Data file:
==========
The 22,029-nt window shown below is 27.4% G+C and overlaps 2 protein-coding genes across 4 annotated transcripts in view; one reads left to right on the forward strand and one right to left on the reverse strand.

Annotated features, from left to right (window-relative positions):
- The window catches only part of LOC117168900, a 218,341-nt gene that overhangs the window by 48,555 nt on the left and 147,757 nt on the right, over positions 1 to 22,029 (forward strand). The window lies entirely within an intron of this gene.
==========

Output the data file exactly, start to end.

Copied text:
The 22,029-nt window shown below is 27.4% G+C and overlaps 2 protein-coding genes across 4 annotated transcripts in view; one reads left to right on the forward strand and one right to left on the reverse strand.

Annotated features, from left to right (window-relative positions):
- The window catches only part of LOC117168900, a 218,341-nt gene that overhangs the window by 48,555 nt on the left and 147,757 nt on the right, over positions 1 to 22,029 (forward strand). The window lies entirely within an intron of this gene.